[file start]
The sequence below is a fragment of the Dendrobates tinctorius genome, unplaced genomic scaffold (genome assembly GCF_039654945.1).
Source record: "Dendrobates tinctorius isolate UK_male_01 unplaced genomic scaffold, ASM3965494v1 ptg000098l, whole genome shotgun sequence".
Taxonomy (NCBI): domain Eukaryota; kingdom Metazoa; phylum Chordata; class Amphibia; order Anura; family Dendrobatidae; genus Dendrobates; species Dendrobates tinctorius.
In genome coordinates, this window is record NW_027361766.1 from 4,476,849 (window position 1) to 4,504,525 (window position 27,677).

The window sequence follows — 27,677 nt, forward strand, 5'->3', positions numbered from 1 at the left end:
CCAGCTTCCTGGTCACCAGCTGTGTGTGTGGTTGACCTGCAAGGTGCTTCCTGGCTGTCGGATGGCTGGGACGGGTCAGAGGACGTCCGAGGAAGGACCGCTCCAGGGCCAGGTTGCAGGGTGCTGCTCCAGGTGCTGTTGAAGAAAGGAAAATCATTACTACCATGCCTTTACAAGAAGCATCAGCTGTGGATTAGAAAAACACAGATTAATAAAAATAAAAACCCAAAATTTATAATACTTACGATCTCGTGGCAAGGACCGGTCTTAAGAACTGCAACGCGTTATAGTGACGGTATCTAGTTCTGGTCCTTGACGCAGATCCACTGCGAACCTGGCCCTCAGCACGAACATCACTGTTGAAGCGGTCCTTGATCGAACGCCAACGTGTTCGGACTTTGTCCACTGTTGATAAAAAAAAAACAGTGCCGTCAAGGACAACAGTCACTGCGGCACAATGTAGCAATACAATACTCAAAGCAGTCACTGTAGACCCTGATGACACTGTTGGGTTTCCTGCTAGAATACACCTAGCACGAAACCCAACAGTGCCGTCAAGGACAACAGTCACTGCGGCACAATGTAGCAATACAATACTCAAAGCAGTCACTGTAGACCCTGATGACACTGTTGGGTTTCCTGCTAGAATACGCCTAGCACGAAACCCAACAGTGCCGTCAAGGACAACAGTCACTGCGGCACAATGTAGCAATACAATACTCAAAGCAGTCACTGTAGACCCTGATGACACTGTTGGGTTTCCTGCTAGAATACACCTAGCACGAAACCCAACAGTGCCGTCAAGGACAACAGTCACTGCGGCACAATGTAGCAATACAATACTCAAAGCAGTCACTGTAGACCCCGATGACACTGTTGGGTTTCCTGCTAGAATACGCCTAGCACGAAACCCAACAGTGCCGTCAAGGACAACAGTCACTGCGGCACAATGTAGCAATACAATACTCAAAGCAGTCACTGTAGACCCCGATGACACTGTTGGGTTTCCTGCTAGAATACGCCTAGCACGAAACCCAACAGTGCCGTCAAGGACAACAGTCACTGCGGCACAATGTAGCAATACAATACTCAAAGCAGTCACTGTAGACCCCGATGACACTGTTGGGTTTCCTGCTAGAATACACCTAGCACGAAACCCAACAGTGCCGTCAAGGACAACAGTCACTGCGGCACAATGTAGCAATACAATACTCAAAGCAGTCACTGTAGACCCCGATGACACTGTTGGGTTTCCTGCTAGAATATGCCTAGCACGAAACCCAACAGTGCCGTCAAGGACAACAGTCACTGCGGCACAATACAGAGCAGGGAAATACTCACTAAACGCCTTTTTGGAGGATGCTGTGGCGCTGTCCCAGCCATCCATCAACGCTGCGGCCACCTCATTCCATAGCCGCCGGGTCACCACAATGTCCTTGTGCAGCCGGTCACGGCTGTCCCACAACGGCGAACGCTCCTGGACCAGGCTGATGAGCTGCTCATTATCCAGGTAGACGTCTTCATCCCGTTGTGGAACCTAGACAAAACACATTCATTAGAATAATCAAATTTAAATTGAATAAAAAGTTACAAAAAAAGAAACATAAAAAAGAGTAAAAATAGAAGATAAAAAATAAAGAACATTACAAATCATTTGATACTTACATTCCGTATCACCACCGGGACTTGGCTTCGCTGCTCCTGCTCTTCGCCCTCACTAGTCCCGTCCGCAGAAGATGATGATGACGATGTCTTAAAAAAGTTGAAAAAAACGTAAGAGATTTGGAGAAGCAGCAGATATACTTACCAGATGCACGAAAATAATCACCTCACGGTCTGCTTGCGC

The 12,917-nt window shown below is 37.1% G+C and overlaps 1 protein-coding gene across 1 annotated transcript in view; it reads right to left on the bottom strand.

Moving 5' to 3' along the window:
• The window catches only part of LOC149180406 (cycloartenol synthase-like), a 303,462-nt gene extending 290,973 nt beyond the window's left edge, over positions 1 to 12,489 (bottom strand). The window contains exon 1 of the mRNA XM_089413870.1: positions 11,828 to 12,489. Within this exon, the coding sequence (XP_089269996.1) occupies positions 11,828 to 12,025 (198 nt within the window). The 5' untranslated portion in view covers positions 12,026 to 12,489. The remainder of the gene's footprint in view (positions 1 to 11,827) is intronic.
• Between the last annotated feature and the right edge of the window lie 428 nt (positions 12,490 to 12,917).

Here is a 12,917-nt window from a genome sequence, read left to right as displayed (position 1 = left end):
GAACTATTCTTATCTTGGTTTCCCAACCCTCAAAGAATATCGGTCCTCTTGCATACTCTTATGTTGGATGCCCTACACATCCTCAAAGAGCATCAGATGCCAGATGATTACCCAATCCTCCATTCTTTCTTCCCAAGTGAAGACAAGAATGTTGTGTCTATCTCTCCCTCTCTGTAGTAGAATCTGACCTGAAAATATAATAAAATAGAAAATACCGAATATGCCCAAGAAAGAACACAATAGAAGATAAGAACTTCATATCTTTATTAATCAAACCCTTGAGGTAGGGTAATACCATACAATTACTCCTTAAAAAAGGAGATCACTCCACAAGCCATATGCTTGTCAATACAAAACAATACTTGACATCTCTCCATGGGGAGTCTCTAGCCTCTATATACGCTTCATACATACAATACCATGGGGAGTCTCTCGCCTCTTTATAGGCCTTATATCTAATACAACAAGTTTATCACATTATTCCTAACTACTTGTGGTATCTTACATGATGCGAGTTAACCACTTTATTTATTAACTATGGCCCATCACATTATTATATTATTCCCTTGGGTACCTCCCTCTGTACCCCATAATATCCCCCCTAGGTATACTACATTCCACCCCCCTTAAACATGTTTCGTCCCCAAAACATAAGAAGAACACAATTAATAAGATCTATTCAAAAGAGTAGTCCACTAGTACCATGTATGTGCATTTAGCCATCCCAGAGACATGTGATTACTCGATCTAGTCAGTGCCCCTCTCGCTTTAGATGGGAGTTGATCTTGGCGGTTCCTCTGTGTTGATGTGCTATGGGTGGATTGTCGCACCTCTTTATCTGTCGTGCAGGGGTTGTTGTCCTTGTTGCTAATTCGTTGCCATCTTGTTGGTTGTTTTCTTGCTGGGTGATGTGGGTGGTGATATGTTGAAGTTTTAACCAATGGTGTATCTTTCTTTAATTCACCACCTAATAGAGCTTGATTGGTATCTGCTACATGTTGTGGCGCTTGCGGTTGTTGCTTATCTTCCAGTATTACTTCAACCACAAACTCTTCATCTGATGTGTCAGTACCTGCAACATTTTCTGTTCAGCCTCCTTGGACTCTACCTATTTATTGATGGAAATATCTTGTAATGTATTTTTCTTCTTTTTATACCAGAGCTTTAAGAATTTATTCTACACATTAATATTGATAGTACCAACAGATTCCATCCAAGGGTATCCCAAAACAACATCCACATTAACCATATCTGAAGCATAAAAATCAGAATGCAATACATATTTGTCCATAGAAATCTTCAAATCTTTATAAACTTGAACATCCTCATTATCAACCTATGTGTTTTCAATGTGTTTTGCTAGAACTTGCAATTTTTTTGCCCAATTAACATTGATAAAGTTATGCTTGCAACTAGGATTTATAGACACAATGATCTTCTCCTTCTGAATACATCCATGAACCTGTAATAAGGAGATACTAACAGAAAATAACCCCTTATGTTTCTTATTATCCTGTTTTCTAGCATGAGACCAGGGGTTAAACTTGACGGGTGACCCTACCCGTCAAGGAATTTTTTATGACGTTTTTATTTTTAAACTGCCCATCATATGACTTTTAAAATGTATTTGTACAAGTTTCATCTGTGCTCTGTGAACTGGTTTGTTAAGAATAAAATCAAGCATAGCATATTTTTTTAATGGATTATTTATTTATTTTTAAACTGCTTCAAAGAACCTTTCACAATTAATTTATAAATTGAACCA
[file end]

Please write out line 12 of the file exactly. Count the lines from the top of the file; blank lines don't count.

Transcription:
GAACTATTCTTATCTTGGTTTCCCAACCCTCAAAGAATATCGGTCCTCTTGCATACTCTTATGTTGGATGCCCTACACATCCTCAAAGAGCATCAGATGCCAGATGATTACCCAATCCTCCATTCTTTCTTCCCAAGTGAAGACAAGAATGTTGTGTCTATCTCTCCCTCTCTGTAGTAGAATCTGACCTGAAAATATAATAAAATAGAAAATACCGAATATGCCCAAGAAAGAACACAATAGAAGATAAGAACTTCATATCTTTATTAATCAAACCCTTGAGGTAGGGTAATACCATACAATTACTCCTTAAAAAAGGAGATCACTCCACAAGCCATATGCTTGTCAATACAAAACAATACTTGACATCTCTCCATGGGGAGTCTCTAGCCTCTATATACGCTTCATACATACAATACCATGGGGAGTCTCTCGCCTCTTTATAGGCCTTATATCTAATACAACAAGTTTATCACATTATTCCTAACTACTTGTGGTATCTTACATGATGCGAGTTAACCACTTTATTTATTAACTATGGCCCATCACATTATTATATTATTCCCTTGGGTACCTCCCTCTGTACCCCATAATATCCCCCCTAGGTATACTACATTCCACCCCCCTTAAACATGTTTCGTCCCCAAAACATAAGAAGAACACAATTAATAAGATCTATTCAAAAGAGTAGTCCACTAGTACCATGTATGTGCATTTAGCCATCCCAGAGACATGTGATTACTCGATCTAGTCAGTGCCCCTCTCGCTTTAGATGGGAGTTGATCTTGGCGGTTCCTCTGTGTTGATGTGCTATGGGTGGATTGTCGCACCTCTTTATCTGTCGTGCAGGGGTTGTTGTCCTTGTTGCTAATTCGTTGCCATCTTGTTGGTTGTTTTCTTGCTGGGTGATGTGGGTGGTGATATGTTGAAGTTTTAACCAATGGTGTATCTTTCTTTAATTCACCACCTAATAGAGCTTGATTGGTATCTGCTACATGTTGTGGCGCTTGCGGTTGTTGCTTATCTTCCAGTATTACTTCAACCACAAACTCTTCATCTGATGTGTCAGTACCTGCAACATTTTCTGTTCAGCCTCCTTGGACTCTACCTATTTATTGATGGAAATATCTTGTAATGTATTTTTCTTCTTTTTATACCAGAGCTTTAAGAATTTATTCTACACATTAATATTGATAGTACCAACAGATTCCATCCAAGGGTATCCCAAAACAACATCCACATTAACCATATCTGAAGCATAAAAATCAGAATGCAATACATATTTGTCCATAGAAATCTTCAAATCTTTATAAACTTGAACATCCTCATTATCAACCTATGTGTTTTCAATGTGTTTTGCTAGAACTTGCAATTTTTTTGCCCAATTAACATTGATAAAGTTATGCTTGCAACTAGGATTTATAGACACAATGATCTTCTCCTTCTGAATACATCCATGAACCTGTAATAAGGAGATACTAACAGAAAATAACCCCTTATGTTTCTTATTATCCTGTTTTCTAGCATGAGACCAGGGGTTAAACTTGACGGGTGACCCTACCCGTCAAGGAATTTTTTATGACGTTTTTATTTTTAAACTGCCCATCATATGACTTTTAAAATGTATTTGTACAAGTTTCATCTGTGCTCTGTGAACTGGTTTGTTAAGAATAAAATCAAGCATAGCATATTTTTTTAATGGATTATTTATTTATTTTTAAACTGCTTCAAAGAACCTTTCACAATTAATTTATAAATTGAACCA